Friday, September 5, 2008

Currency Futures Trading is Live

Excerpts from the speech of Finance Minister inaugurating the trading of Currency Futures on NSE, India.
It's a proud day today and I stand before you to dedicate to the financial services community, a new product - Currency Futures. May I begin by warmly thanking the Reserve Bank of India and Securities Exchange Board of India for jointly developing this product and I congratulate the National Stock Exchange for having the distinction of being the first exchange to commence its trade. I wish all success to NSE and I am hopeful that the other two exchanges which have received in-principle approval and other exchanges will soon offer this product.

I see before me on the screen the first trades that is being put through. I am not a trader and I can't qualify ever to become a trader, but if it makes any sense and I am sure it does to a large number of you. Someone is buying at 43.8250 and someone is selling at 43.8400, hope one of them at least makes a profit.

In today's globalised and integrated business environment, many entities are impacted by currency risk either directly or indirectly. Exchange traded currency futures market provides an excellent opportunities to hedge currency risk for different kinds of participants.

The electronic nation wide trading facility, with the backbone of efficient clearing mechanism and efficient risk management system, will benefit universal participants including corporates, banks and individual investors.

As Shri. Ravi Narain mentioned, currency futures contract will be allowed, to begin with, only for USD / Rupee. and for participations by Indian residents. The regulations would with experience gained in the functioning market, consider how and when it can further open up for trading in other currencies as well as for permitting participation by foreign institutional investors and non-resident Indians. I see this as an important step towards going forward on financial innovation in the country. History shows that financial innovation has been a critical and persistent part of the economic landscape over the past few centuries.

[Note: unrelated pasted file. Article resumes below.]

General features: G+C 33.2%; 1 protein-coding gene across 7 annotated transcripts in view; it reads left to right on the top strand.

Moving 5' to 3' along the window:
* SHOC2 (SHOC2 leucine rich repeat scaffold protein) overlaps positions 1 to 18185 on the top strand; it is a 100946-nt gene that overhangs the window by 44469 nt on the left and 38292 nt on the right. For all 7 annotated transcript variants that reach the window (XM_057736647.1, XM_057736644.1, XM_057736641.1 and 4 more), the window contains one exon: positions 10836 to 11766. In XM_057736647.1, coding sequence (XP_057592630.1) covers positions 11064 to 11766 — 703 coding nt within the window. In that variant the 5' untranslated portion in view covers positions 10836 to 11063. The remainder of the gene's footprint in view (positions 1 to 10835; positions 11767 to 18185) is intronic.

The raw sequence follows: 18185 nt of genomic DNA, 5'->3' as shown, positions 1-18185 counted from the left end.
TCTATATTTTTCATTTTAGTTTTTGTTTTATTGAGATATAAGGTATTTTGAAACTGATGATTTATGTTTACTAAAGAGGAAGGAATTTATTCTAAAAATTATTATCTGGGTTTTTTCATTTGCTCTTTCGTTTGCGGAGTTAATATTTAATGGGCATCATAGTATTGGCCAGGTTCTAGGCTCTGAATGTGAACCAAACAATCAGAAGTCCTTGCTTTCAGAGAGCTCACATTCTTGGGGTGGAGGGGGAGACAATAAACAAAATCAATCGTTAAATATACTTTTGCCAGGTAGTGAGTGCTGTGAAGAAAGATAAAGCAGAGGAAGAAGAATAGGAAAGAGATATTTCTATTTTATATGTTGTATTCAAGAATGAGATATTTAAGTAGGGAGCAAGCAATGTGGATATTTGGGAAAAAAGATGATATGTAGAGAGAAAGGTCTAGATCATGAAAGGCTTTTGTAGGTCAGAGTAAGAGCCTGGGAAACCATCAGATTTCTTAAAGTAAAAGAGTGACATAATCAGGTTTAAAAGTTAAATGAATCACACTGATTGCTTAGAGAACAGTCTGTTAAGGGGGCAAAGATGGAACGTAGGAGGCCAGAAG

Financial markets have continued to produce a multitude of new products including many new forms of derivatives, alternative risk transfer products, exchange traded funds and variants of equity. We in India have adopted all these slowly, some of these products but with considerable success. However, I may note that many years after these ideas were mooted we had to wait. For example, stock index futures took 5 years to be offered to investors after it was first conceived; exchange traded funds for Gold took 4 years to become a reality; interest rate derivatives though launched in 2003 have not taken off. These experiences highlight the risky environment that financial innovation faces in this country. This should change.

Galileo I believe said doubt is the father of invention; if I may add, doubting Thomases are impediments to progress.

We need to continue to innovate and improve in the design of financial products, its customer service as well as all India delivery. I hope this will be kept in mind when regulators review the next steps on the exchange traded futures markets. I urge them to move rapidly and with an open mind that are necessary in such situations. After having launched currency Futures we need to revitalize the exchange traded interest rate derivatives market. We need to offer exchange traded credit derivatives and we need to strengthen the corporate bond market.

These three products are high on the priority list of government and I ask the co-operation and support of RBI and SEBI and others to move forward rapidly. These 3 markets are important (Bond, Currency and Derivatives), it is important that these markets develop rapidly in-order to attract domestic and foreign participation have vibrant trading in spot and derivatives, have healthy speculation and arbitrage to ensure liquidity.

As Shri. Bhave cautioned, some of these products are indeed complex. But the complexity of the products should not deter us from making a beginning. Everybody has a responsibility to explain the complexity of the products to the customers, so that the customers can chose the products that he or she desires. We need to draw the right lessons from developments around the world. We need to innovate, while the same time we need to ensure that the complexities are understood, the risks are mitigated and there is reward for those who are willing to take the risk.

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